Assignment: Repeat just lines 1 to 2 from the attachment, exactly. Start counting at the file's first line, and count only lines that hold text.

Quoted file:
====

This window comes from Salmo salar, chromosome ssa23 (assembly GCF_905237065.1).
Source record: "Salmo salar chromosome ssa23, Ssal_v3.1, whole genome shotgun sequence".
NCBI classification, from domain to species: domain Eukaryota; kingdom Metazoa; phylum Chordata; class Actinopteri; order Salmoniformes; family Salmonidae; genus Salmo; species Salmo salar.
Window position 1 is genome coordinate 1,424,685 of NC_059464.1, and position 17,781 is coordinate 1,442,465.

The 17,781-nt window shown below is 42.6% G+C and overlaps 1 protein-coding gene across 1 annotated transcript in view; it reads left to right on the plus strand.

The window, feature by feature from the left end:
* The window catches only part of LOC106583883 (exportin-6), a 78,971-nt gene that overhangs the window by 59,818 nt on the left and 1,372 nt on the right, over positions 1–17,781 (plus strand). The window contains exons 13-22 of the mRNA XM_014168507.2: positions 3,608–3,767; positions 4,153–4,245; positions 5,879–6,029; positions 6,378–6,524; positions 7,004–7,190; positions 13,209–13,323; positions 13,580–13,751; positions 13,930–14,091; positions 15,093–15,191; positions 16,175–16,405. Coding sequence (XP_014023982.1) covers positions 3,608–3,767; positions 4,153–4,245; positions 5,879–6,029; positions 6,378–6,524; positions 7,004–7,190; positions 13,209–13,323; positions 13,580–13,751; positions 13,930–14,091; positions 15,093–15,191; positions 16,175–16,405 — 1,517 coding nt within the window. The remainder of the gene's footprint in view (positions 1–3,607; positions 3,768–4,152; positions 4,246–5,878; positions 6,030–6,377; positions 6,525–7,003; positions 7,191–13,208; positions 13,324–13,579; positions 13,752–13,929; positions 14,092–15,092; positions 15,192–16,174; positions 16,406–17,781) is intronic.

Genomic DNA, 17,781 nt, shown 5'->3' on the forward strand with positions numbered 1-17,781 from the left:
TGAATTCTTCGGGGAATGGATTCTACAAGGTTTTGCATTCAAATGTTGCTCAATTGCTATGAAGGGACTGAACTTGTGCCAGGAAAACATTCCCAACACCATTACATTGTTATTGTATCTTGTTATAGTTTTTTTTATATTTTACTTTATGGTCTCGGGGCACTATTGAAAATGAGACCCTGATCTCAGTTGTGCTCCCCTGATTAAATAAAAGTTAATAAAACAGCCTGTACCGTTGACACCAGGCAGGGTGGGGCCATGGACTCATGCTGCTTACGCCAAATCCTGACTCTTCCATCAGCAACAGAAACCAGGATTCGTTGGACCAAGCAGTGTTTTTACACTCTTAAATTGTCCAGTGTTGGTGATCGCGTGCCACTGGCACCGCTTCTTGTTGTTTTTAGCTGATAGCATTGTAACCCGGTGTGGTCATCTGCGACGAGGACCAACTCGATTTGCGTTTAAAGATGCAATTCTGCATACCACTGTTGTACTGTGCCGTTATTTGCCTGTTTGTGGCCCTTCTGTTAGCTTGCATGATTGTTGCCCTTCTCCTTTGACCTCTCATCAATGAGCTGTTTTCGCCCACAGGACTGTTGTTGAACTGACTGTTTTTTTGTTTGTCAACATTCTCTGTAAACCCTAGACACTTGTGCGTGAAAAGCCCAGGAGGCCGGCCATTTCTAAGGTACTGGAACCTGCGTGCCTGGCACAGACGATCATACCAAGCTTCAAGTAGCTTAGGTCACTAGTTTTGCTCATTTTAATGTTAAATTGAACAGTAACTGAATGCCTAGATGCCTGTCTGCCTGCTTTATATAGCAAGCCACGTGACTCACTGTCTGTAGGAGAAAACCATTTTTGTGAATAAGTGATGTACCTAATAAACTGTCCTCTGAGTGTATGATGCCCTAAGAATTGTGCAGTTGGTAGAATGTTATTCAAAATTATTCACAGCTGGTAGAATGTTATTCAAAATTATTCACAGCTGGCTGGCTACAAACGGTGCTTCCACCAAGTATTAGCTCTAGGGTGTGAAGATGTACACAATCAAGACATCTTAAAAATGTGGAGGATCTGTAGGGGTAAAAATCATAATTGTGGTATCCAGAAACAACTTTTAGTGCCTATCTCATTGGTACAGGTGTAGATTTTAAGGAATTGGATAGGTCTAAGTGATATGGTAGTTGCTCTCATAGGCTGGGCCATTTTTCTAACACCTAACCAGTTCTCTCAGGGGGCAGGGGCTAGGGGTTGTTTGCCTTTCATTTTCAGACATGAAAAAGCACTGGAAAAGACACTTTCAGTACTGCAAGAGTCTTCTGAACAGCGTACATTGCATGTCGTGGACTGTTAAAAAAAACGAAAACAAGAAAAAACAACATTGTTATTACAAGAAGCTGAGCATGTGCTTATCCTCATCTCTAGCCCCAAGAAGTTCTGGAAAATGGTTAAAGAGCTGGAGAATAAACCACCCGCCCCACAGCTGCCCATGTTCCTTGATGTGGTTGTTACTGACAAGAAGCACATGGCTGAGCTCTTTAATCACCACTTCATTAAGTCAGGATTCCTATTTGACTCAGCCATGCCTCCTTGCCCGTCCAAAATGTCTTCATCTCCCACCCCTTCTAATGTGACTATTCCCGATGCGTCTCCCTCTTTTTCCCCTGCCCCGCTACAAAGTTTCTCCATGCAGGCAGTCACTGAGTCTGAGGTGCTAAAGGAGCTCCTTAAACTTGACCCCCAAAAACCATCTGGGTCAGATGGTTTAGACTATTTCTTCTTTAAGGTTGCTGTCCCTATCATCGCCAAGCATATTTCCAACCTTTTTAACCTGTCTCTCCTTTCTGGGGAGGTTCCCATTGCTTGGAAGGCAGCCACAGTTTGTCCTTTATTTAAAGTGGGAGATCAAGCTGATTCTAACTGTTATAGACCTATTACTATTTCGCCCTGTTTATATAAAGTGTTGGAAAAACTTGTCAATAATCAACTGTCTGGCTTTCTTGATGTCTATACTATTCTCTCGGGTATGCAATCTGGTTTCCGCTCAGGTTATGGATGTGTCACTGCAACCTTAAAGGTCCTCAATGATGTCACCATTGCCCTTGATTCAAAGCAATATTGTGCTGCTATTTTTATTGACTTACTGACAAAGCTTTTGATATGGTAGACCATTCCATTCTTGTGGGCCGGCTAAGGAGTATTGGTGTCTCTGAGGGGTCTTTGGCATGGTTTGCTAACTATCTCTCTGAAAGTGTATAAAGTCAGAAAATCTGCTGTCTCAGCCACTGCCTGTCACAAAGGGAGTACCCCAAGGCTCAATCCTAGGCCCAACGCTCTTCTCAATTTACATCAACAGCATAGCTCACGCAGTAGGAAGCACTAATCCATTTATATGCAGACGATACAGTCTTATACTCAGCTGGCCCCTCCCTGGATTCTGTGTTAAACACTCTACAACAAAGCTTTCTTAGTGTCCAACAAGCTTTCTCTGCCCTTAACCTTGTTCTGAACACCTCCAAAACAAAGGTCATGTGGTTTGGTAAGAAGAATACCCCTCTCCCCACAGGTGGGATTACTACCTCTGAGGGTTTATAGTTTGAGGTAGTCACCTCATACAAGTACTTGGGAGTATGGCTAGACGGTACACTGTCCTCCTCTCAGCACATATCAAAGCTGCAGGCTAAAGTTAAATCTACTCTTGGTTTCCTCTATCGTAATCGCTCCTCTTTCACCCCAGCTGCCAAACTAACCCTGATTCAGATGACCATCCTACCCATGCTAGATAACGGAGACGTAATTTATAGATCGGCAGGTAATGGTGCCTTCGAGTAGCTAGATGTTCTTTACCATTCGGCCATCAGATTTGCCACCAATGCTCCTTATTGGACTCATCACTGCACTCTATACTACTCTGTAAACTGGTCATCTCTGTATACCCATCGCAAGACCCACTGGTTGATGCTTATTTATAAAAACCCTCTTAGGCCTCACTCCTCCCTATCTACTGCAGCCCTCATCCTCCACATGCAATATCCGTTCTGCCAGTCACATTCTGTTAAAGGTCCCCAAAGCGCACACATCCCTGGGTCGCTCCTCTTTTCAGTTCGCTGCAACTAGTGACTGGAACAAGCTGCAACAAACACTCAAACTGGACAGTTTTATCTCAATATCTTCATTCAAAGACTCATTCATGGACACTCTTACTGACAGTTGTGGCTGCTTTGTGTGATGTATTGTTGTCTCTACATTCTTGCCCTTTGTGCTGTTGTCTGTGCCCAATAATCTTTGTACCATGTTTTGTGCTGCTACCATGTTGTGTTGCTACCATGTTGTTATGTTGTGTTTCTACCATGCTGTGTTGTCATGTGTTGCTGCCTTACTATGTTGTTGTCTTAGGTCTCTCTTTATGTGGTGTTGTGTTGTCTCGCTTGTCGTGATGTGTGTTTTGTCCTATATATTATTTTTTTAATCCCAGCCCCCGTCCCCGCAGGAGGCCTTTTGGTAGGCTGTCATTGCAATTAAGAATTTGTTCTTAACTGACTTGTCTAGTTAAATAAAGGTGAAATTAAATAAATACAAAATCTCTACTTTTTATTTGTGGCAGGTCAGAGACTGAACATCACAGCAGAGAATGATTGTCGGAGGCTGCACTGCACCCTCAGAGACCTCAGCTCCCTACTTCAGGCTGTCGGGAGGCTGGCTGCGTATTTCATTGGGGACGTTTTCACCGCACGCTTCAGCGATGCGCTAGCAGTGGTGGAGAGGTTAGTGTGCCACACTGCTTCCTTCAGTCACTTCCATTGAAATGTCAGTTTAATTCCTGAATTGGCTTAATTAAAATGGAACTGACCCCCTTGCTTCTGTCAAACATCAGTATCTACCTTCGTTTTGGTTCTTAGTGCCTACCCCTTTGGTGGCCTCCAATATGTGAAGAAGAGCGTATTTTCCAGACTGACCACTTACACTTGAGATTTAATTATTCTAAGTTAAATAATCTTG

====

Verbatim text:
This window comes from Salmo salar, chromosome ssa23 (assembly GCF_905237065.1).
Source record: "Salmo salar chromosome ssa23, Ssal_v3.1, whole genome shotgun sequence".